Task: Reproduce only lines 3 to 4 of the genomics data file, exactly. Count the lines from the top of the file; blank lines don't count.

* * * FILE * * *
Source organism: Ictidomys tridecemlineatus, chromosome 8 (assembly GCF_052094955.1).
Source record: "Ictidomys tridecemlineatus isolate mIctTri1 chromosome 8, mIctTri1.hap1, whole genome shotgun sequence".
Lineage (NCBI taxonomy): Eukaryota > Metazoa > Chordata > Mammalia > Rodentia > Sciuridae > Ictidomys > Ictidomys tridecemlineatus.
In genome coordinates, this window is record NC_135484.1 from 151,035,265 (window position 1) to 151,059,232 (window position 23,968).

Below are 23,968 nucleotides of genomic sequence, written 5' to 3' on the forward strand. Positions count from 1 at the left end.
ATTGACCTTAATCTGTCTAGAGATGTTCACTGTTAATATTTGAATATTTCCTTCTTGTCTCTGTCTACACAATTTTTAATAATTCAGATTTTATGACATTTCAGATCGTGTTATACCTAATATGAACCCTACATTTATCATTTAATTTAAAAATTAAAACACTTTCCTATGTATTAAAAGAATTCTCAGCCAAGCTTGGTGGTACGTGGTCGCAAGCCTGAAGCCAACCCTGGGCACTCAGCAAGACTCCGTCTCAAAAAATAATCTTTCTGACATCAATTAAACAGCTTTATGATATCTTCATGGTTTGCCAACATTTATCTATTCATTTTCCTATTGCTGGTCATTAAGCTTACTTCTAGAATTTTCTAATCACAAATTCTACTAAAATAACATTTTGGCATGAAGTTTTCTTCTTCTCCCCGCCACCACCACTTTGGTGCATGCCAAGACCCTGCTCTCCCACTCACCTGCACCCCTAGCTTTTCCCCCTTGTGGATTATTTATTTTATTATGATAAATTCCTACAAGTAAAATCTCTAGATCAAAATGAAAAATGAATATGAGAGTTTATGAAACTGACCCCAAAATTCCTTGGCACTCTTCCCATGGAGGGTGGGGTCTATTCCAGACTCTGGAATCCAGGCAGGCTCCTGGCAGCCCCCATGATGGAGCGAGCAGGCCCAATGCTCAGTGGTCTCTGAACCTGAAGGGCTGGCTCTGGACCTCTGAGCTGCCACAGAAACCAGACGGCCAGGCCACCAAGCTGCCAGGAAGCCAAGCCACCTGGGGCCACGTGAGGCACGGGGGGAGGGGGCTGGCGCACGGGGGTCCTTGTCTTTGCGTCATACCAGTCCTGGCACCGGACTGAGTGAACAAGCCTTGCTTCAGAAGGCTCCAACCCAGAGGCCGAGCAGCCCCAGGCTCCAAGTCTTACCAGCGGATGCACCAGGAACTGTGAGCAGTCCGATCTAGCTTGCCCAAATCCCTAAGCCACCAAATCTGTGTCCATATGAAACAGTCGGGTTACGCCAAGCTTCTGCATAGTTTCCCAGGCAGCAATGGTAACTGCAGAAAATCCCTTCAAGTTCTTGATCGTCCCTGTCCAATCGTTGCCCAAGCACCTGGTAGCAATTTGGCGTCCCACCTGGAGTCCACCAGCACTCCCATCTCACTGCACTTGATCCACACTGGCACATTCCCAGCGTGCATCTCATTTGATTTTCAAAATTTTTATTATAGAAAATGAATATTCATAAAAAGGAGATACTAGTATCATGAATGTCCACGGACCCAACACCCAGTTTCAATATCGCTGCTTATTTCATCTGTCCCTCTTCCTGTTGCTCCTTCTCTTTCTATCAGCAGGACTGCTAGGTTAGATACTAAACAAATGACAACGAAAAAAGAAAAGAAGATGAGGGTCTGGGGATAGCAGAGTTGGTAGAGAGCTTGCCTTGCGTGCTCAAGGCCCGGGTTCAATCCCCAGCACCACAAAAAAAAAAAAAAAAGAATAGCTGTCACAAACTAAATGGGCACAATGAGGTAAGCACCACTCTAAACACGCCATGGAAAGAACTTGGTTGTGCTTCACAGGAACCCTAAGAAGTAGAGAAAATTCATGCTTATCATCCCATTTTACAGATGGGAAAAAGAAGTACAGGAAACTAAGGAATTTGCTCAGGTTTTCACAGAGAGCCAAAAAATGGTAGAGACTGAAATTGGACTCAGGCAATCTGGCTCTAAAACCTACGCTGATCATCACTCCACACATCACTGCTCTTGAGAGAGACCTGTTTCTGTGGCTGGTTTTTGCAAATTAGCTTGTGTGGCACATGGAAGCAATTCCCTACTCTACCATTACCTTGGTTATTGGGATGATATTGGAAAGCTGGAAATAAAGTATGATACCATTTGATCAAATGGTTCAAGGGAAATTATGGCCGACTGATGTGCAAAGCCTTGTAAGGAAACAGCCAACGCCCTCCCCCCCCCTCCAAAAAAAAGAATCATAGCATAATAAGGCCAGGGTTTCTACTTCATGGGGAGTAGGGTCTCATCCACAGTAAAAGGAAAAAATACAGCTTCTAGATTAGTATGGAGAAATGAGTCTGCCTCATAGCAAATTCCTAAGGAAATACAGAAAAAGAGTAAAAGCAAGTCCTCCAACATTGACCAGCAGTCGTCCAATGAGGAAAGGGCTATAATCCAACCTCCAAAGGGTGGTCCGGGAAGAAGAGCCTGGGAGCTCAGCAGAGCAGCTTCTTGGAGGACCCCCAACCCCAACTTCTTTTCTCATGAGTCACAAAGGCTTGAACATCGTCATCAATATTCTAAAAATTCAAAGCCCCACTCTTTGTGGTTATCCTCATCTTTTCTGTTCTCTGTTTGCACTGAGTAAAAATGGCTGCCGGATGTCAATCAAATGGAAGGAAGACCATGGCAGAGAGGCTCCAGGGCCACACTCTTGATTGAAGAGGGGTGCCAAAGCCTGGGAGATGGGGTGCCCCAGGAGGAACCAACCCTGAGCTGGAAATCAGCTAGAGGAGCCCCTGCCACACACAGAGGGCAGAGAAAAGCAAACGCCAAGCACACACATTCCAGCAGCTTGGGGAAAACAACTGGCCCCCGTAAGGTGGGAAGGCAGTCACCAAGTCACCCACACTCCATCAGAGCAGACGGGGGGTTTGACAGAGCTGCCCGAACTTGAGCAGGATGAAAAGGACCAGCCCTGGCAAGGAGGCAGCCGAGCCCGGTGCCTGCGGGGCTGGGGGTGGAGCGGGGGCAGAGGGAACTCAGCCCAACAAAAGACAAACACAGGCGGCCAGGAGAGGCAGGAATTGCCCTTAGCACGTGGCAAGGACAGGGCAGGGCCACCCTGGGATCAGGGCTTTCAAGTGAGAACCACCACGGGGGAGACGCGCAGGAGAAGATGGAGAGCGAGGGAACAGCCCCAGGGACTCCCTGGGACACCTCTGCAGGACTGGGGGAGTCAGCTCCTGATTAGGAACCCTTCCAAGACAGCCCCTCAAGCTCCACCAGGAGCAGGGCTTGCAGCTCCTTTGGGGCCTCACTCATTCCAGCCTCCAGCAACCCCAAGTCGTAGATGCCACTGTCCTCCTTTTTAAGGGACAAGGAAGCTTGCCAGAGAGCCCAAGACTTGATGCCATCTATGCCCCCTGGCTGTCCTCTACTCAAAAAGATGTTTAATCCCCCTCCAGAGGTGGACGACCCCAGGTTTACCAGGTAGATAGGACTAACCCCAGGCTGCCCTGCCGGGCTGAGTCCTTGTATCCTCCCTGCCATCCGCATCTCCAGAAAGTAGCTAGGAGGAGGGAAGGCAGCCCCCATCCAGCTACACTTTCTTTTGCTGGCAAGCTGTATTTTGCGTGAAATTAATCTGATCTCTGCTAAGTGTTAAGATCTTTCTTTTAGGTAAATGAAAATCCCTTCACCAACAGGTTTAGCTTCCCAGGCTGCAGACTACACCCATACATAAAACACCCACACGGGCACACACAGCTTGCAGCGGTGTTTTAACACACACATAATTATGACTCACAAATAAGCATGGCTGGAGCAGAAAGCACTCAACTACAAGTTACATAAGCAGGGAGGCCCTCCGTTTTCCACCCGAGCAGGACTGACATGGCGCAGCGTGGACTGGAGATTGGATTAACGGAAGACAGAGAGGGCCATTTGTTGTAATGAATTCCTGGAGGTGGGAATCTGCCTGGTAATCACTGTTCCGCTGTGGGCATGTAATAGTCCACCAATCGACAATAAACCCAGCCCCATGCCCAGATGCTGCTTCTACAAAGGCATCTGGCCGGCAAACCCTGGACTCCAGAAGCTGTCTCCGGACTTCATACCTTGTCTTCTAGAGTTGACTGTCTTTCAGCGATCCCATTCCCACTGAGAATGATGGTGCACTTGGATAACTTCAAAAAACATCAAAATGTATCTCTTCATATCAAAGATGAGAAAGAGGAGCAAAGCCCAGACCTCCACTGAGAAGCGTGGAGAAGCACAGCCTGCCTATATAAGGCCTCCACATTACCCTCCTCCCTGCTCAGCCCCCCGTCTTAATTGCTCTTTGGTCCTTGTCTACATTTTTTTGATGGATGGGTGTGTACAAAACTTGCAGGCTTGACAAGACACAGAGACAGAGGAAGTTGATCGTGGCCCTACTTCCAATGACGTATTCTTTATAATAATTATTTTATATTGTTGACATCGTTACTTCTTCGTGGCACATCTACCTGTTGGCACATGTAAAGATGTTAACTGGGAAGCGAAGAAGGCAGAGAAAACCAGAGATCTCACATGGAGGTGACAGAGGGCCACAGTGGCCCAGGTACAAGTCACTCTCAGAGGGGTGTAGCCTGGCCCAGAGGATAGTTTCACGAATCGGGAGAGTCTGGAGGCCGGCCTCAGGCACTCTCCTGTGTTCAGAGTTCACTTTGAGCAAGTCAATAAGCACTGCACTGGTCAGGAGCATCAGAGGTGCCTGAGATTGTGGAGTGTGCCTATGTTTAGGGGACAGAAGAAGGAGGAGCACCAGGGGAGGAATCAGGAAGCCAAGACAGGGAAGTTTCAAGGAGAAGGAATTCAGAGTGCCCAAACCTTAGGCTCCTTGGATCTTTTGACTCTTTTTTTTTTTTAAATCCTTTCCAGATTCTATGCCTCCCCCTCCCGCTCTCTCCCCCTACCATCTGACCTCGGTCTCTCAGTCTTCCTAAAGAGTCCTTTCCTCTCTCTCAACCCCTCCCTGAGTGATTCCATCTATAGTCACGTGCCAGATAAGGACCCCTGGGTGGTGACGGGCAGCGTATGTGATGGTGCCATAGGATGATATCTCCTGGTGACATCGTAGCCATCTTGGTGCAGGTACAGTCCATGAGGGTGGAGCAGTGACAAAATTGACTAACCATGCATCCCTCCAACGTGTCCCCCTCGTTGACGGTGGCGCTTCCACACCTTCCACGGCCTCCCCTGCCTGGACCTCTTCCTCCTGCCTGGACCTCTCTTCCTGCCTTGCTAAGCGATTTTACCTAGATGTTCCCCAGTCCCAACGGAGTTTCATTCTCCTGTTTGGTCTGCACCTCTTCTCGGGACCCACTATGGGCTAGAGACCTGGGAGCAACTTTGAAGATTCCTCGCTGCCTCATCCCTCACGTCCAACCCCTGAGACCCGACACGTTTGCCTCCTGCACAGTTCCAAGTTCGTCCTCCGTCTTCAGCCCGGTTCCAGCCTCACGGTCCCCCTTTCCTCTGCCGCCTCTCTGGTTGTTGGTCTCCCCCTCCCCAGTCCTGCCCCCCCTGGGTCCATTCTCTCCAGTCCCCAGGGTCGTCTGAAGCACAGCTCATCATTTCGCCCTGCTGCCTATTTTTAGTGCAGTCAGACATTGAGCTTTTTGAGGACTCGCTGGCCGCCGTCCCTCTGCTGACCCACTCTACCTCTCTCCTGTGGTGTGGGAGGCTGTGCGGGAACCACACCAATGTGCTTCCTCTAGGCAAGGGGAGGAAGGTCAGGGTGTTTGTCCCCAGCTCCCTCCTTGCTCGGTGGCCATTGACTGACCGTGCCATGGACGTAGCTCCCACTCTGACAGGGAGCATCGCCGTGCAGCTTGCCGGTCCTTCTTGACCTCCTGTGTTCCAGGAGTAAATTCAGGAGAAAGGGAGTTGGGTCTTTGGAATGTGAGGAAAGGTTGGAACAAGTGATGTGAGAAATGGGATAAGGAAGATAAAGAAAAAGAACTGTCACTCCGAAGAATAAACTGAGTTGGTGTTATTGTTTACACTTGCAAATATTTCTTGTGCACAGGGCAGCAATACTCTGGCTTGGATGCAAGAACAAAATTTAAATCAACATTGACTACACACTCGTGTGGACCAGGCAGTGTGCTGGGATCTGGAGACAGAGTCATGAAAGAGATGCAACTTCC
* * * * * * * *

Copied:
Lineage (NCBI taxonomy): Eukaryota > Metazoa > Chordata > Mammalia > Rodentia > Sciuridae > Ictidomys > Ictidomys tridecemlineatus.
In genome coordinates, this window is record NC_135484.1 from 151,035,265 (window position 1) to 151,059,232 (window position 23,968).